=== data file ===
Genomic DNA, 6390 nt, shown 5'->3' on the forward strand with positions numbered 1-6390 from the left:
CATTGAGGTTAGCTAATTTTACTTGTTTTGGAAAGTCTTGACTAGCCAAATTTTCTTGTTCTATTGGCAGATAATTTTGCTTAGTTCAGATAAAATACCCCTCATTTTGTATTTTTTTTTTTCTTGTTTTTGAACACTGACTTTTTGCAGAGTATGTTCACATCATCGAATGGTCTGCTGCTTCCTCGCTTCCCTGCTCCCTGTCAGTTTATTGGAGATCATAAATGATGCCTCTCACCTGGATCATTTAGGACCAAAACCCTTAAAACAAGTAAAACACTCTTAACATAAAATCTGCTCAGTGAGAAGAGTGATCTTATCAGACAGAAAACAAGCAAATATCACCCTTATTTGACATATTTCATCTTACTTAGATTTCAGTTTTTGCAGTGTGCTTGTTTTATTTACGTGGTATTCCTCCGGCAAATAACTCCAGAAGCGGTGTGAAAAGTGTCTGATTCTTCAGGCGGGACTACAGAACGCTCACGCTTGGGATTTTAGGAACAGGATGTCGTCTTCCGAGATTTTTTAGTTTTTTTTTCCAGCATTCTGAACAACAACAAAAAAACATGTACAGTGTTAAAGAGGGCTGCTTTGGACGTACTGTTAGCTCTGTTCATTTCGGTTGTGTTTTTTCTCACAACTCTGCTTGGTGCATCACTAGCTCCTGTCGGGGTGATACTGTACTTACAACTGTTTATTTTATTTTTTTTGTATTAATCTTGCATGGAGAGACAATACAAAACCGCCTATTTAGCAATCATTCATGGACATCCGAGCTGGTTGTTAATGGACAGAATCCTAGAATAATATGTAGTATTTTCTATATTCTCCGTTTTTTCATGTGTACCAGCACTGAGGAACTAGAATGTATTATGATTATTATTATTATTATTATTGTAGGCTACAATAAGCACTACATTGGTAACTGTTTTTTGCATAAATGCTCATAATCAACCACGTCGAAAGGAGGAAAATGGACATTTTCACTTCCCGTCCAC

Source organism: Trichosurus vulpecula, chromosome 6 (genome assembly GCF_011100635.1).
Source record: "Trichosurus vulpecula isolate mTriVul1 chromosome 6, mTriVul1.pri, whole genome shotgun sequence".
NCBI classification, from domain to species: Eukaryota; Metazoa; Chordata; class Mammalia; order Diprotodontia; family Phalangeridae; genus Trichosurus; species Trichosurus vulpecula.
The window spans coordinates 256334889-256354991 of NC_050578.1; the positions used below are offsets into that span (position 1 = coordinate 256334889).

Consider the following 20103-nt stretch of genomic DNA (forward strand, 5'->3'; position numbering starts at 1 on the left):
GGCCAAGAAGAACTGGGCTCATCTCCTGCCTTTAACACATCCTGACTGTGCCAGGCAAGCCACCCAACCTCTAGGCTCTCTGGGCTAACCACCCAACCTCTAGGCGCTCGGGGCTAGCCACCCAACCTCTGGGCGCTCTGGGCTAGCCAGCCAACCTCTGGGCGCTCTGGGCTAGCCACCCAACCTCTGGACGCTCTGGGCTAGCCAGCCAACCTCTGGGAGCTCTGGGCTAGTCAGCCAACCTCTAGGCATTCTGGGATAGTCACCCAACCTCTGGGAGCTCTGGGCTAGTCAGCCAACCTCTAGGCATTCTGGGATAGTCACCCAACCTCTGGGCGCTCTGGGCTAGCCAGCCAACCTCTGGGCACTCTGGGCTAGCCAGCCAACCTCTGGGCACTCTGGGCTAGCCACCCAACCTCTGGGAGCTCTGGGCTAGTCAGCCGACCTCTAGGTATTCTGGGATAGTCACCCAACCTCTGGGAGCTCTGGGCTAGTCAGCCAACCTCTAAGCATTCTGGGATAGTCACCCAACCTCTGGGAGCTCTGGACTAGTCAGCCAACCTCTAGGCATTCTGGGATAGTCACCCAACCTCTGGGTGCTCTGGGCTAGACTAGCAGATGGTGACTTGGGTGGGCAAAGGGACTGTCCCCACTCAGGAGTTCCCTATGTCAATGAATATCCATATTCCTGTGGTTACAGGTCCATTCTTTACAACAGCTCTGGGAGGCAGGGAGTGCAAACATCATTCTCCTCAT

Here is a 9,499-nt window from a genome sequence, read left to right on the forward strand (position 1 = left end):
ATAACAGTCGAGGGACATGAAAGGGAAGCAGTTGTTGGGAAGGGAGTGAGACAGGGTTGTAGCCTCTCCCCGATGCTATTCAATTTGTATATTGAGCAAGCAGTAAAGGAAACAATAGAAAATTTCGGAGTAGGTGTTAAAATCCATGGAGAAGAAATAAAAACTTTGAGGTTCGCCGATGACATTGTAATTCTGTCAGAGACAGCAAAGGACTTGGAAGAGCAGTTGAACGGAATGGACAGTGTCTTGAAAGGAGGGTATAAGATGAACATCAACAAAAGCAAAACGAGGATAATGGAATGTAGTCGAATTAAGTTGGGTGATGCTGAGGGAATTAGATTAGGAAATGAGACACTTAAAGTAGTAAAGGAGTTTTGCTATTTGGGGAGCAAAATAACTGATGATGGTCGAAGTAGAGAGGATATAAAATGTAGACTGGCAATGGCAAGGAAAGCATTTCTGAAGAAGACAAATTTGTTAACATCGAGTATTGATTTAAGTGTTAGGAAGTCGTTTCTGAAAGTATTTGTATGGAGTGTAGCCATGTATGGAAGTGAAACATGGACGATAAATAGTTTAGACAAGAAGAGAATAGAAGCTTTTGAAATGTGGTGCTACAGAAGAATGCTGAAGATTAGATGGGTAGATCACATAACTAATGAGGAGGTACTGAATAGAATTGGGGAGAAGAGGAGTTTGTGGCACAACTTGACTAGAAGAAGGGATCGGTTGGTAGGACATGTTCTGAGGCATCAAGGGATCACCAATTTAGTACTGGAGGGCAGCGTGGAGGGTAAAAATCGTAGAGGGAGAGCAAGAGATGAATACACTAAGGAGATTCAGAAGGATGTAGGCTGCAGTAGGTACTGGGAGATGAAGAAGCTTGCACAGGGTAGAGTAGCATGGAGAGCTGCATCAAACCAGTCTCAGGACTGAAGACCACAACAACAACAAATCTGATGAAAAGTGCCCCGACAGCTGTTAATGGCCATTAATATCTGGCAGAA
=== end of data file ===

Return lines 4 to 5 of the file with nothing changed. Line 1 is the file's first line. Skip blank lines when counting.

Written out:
Source record: "Trichosurus vulpecula isolate mTriVul1 chromosome 6, mTriVul1.pri, whole genome shotgun sequence".
NCBI classification, from domain to species: Eukaryota; Metazoa; Chordata; class Mammalia; order Diprotodontia; family Phalangeridae; genus Trichosurus; species Trichosurus vulpecula.